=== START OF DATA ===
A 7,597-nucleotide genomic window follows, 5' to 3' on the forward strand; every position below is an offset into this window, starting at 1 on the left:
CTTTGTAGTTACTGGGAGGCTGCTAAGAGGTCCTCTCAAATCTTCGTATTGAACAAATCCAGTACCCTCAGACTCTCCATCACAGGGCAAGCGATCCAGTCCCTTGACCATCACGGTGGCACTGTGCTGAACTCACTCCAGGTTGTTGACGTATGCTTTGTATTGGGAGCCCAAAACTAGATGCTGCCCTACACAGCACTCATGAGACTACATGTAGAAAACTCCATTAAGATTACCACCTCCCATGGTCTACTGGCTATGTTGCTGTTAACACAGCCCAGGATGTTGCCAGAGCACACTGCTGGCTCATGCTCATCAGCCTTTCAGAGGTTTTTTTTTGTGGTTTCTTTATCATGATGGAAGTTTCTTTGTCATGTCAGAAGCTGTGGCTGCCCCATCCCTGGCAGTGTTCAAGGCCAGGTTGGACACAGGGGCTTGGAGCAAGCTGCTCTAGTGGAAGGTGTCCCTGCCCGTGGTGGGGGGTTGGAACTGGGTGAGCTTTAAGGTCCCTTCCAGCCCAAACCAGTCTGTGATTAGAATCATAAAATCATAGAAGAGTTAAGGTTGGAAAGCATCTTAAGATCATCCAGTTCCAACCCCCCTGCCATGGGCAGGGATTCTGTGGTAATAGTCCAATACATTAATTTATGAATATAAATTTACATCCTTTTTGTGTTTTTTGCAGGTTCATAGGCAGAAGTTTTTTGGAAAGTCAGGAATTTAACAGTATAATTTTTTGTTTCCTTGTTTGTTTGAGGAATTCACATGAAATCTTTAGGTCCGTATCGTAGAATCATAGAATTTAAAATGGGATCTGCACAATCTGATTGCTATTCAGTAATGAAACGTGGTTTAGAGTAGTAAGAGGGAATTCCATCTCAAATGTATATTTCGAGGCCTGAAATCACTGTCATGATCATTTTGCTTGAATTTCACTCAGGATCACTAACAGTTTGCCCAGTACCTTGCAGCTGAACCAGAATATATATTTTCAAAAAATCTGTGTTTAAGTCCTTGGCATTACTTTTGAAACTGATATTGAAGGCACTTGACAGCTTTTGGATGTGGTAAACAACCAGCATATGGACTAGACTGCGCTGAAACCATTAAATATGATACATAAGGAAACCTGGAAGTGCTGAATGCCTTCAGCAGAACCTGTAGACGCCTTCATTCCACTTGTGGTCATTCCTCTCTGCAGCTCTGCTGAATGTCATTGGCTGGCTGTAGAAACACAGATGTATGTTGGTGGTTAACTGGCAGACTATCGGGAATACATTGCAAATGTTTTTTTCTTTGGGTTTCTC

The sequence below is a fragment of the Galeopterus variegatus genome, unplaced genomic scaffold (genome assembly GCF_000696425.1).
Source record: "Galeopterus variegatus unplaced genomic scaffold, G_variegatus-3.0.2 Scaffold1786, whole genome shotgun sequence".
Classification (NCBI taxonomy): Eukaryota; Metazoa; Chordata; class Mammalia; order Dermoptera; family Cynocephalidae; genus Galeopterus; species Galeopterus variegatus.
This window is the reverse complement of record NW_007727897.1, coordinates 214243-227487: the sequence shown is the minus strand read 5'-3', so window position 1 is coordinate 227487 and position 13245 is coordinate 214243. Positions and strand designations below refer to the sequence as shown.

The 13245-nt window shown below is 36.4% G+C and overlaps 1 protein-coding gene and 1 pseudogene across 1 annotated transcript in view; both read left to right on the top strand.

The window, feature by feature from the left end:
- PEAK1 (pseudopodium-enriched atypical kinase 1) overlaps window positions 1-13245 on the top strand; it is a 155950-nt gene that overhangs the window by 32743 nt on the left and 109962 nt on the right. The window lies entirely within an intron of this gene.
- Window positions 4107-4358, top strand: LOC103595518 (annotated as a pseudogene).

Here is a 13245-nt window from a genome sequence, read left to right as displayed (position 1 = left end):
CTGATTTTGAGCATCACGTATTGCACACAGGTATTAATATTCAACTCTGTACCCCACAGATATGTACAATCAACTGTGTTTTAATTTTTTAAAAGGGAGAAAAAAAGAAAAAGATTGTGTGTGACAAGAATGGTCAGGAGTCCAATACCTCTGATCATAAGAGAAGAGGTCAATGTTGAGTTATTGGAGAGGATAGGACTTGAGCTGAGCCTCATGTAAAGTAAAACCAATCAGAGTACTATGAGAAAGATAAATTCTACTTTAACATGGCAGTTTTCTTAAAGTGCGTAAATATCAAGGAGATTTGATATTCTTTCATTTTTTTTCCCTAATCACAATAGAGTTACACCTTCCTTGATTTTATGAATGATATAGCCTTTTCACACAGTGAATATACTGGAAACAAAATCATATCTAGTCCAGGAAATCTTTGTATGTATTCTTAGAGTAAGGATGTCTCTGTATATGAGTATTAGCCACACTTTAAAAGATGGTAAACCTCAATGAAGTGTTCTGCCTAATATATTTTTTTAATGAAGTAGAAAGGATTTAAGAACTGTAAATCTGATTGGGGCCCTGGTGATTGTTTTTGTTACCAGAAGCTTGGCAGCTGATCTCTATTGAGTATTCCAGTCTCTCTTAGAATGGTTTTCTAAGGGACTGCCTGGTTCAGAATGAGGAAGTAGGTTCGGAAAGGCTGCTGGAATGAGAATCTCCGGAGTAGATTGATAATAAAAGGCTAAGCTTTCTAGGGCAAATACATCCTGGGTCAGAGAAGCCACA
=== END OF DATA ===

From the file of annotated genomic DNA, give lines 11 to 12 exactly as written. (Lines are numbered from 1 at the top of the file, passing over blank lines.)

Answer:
Here is a 13245-nt window from a genome sequence, read left to right as displayed (position 1 = left end):
CTGATTTTGAGCATCACGTATTGCACACAGGTATTAATATTCAACTCTGTACCCCACAGATATGTACAATCAACTGTGTTTTAATTTTTTAAAAGGGAGAAAAAAAGAAAAAGATTGTGTGTGACAAGAATGGTCAGGAGTCCAATACCTCTGATCATAAGAGAAGAGGTCAATGTTGAGTTATTGGAGAGGATAGGACTTGAGCTGAGCCTCATGTAAAGTAAAACCAATCAGAGTACTATGAGAAAGATAAATTCTACTTTAACATGGCAGTTTTCTTAAAGTGCGTAAATATCAAGGAGATTTGATATTCTTTCATTTTTTTTCCCTAATCACAATAGAGTTACACCTTCCTTGATTTTATGAATGATATAGCCTTTTCACACAGTGAATATACTGGAAACAAAATCATATCTAGTCCAGGAAATCTTTGTATGTATTCTTAGAGTAAGGATGTCTCTGTATATGAGTATTAGCCACACTTTAAAAGATGGTAAACCTCAATGAAGTGTTCTGCCTAATATATTTTTTTAATGAAGTAGAAAGGATTTAAGAACTGTAAATCTGATTGGGGCCCTGGTGATTGTTTTTGTTACCAGAAGCTTGGCAGCTGATCTCTATTGAGTATTCCAGTCTCTCTTAGAATGGTTTTCTAAGGGACTGCCTGGTTCAGAATGAGGAAGTAGGTTCGGAAAGGCTGCTGGAATGAGAATCTCCGGAGTAGATTGATAATAAAAGGCTAAGCTTTCTAGGGCAAATACATCCTGGGTCAGAGAAGCCACA